Nicholas Christos Petris was born in Oakland on Feb. 25, 1923, the son of Chris and Mary Petris, who were both Greek immigrants. He spoke mainly Greek until he started school. He earned a bachelor’s degree in journalism from UC Berkeley and a law degree from Stanford University. He served with the Office of Strategic Services during World War II, then worked as a lawyer before he was elected to the Assembly in 1959 and to the state Senate in 1967.
Petris was known for his oratory and for peppering his Senate speeches with quotations from Greek philosophers and politicians. ‘For Christ’s sake, Nicky, you’re doing Pericles,’ Burton said he would tease Petris, a reference to the great statesman of ancient Athens.
In 1991, Petris was among the many who lost their homes in the Oakland Hills to a devastating wildfire that destroyed more than 2,700 residences. The blaze also claimed his beloved personal library, filled with volumes of Greek philosophy, Greek history and English literature. Soon after, his colleagues in the Senate lined up and one by one presented him with books to help fill the bookshelves in his new library. ‘I was in tears the whole time,’ he told the Modesto Bee several years later.” [….]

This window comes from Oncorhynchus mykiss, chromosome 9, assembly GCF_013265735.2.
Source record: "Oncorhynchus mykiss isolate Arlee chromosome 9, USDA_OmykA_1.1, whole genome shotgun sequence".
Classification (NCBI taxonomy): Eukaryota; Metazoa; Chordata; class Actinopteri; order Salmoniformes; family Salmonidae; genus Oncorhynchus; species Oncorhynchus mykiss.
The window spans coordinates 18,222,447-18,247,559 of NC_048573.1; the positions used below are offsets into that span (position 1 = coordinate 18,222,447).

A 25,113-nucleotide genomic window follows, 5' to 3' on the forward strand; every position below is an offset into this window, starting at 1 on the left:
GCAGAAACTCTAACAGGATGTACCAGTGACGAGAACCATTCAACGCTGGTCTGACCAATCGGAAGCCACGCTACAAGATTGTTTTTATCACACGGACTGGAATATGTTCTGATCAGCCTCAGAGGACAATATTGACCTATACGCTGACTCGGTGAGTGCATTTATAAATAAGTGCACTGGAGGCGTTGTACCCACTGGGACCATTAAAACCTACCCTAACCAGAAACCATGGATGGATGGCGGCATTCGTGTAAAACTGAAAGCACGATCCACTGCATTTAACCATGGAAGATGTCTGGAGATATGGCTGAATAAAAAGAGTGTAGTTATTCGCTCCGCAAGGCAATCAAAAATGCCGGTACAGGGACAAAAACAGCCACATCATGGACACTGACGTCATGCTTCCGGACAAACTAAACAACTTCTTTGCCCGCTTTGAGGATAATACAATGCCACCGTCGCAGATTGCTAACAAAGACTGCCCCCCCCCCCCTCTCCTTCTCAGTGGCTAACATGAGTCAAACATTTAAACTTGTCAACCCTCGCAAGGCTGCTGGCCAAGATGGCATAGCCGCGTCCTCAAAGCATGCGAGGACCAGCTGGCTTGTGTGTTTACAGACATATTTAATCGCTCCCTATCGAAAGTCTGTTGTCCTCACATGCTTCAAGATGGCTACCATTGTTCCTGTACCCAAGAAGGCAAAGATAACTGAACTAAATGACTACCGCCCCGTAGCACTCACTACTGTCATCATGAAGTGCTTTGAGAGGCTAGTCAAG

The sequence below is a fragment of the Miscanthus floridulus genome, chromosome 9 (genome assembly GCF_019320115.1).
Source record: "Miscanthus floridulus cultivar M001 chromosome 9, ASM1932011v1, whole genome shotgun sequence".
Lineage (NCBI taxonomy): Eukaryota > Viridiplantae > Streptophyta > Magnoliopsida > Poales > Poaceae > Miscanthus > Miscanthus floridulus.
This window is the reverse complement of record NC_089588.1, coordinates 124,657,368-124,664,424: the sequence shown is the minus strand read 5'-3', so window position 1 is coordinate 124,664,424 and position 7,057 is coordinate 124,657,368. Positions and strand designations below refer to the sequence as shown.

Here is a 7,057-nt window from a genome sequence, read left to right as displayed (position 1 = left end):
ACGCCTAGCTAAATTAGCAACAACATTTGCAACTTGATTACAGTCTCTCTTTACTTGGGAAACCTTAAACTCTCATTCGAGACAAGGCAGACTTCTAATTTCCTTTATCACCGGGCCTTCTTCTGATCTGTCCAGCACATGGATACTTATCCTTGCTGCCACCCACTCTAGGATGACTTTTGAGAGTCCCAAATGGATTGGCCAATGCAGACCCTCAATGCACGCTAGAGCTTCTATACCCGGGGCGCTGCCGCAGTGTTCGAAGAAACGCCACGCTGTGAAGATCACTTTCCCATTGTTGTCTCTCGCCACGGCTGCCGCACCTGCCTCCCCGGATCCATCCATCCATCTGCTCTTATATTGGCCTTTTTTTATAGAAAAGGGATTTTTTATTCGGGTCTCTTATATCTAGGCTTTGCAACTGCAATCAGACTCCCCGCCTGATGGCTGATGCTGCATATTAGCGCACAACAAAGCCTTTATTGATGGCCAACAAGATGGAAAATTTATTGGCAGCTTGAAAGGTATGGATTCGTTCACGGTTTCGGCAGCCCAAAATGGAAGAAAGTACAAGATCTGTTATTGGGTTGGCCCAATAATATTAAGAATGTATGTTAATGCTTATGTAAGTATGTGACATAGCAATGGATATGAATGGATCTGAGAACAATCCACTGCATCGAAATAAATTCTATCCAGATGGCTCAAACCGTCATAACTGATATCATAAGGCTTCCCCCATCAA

I hope we might one day soon once again deserve politicians of such integrity and stature.
Addendum: There’s a wonderful oral interview conducted by Gabrielle Morris (Regional Oral History Office, University of California, Berkeley) and transcribed for the State Government Oral History Program available (in different formats) in the California State Archives here (or here).